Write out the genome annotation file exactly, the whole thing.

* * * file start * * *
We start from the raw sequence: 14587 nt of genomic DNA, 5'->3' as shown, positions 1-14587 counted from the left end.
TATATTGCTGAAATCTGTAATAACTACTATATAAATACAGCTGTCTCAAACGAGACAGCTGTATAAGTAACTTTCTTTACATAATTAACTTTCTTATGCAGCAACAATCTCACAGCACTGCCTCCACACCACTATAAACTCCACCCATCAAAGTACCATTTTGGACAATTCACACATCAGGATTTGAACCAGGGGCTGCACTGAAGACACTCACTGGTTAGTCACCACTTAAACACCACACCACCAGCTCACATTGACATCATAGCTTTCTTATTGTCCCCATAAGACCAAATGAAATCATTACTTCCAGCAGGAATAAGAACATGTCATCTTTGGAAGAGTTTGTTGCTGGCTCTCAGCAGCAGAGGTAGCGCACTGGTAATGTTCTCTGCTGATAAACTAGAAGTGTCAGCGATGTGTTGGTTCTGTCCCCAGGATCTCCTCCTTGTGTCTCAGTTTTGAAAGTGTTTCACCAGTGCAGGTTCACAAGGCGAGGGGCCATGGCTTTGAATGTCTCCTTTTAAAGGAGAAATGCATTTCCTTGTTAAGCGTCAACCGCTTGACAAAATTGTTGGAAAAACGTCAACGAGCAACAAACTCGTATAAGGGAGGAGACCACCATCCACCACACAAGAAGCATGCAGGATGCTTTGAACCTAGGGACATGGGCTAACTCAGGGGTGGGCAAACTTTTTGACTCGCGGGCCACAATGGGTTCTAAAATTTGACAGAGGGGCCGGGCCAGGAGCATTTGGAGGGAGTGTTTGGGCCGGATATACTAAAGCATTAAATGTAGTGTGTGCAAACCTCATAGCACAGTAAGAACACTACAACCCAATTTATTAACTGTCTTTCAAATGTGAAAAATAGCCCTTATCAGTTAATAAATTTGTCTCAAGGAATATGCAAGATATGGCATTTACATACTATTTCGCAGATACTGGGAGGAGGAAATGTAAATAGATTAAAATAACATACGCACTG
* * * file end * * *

We start from the raw sequence: 14587 nt of genomic DNA, 5'->3' as shown, positions 1-14587 counted from the left end.
TATATTGCTGAAATCTGTAATAACTACTATATAAATACAGCTGTCTCAAACGAGACAGCTGTATAAGTAACTTTCTTTACATAATTAACTTTCTTATGCAGCAACAATCTCACAGCACTGCCTCCACACCACTATAAACTCCACCCATCAAAGTACCATTTTGGACAATTCACACATCAGGATTTGAACCAGGGGCTGCACTGAAGACACTCACTGGTTAGTCACCACTTAAACACCACACCACCAGCTCACATTGACATCATAGCTTTCTTATTGTCCCCATAAGACCAAATGAAATCATTACTTCCAGCAGGAATAAGAACATGTCATCTTTGGAAGAGTTTGTTGCTGGCTCTCAGCAGCAGAGGTAGCGCACTGGTAATGTTCTCTGCTGATAAACTAGAAGTGTCAGCGATGTGTTGGTTCTGTCCCCAGGATCTCCTCCTTGTGTCTCAGTTTTGAAAGTGTTTCACCAGTGCAGGTTCACAAGGCGAGGGGCCATGGCTTTGAATGTCTCCTTTTAAAGGAGAAATGCATTTCCTTGTTAAGCGTCAACCGCTTGACAAAATTGTTGGAAAAACGTCAACGAGCAACAAACTCGTATAAGGGAGGAGACCACCATCCACCACACAAGAAGCATGCAGGATGCTTTGAACCTAGGGACATGGGCTAACTCAGGGGTGGGCAAACTTTTTGACTCGCGGGCCACAATGGGTTCTAAAATTTGACAGAGGGGCCGGGCCAGGAGCATTTGGAGGGAGTGTTTGGGCCGGATATACTAAAGCATTAAATGTAGTGTGTGCAAACCTCATAGCACAGTAAGAACACTACAACCCAATTTATTAACTGTCTTTCAAATGTGAAAAATAGCCCTTATCAGTTAATAAATTTGTCTCAAGGAATATGCAAGATATGGCATTTACATACTATTTCGCAGATACTGGGAGGAGGAAATGTAAATAGATTAAAATAACATACGCACTG